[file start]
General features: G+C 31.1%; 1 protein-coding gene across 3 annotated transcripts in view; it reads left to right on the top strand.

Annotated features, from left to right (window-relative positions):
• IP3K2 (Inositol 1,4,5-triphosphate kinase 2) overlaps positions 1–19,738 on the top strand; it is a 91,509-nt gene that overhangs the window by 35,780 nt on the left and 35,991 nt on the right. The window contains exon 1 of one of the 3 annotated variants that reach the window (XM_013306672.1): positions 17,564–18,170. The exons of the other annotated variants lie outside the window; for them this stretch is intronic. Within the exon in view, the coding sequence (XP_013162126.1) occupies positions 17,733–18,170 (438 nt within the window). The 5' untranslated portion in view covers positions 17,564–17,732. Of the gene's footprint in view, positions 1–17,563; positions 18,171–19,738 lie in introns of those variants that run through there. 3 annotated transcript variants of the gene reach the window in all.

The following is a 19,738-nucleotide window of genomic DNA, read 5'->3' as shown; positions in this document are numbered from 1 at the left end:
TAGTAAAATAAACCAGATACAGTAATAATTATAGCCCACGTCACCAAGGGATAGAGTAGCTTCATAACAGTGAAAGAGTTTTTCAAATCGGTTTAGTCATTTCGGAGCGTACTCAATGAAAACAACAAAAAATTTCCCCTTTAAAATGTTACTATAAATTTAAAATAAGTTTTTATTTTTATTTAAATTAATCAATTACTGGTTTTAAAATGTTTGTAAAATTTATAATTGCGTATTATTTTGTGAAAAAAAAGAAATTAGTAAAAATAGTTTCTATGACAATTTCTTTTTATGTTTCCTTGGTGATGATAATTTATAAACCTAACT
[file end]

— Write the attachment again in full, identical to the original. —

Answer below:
General features: G+C 31.1%; 1 protein-coding gene across 3 annotated transcripts in view; it reads left to right on the top strand.

Annotated features, from left to right (window-relative positions):
• IP3K2 (Inositol 1,4,5-triphosphate kinase 2) overlaps positions 1–19,738 on the top strand; it is a 91,509-nt gene that overhangs the window by 35,780 nt on the left and 35,991 nt on the right. The window contains exon 1 of one of the 3 annotated variants that reach the window (XM_013306672.1): positions 17,564–18,170. The exons of the other annotated variants lie outside the window; for them this stretch is intronic. Within the exon in view, the coding sequence (XP_013162126.1) occupies positions 17,733–18,170 (438 nt within the window). The 5' untranslated portion in view covers positions 17,564–17,732. Of the gene's footprint in view, positions 1–17,563; positions 18,171–19,738 lie in introns of those variants that run through there. 3 annotated transcript variants of the gene reach the window in all.

The following is a 19,738-nucleotide window of genomic DNA, read 5'->3' as shown; positions in this document are numbered from 1 at the left end:
TAGTAAAATAAACCAGATACAGTAATAATTATAGCCCACGTCACCAAGGGATAGAGTAGCTTCATAACAGTGAAAGAGTTTTTCAAATCGGTTTAGTCATTTCGGAGCGTACTCAATGAAAACAACAAAAAATTTCCCCTTTAAAATGTTACTATAAATTTAAAATAAGTTTTTATTTTTATTTAAATTAATCAATTACTGGTTTTAAAATGTTTGTAAAATTTATAATTGCGTATTATTTTGTGAAAAAAAAGAAATTAGTAAAAATAGTTTCTATGACAATTTCTTTTTATGTTTCCTTGGTGATGATAATTTATAAACCTAACT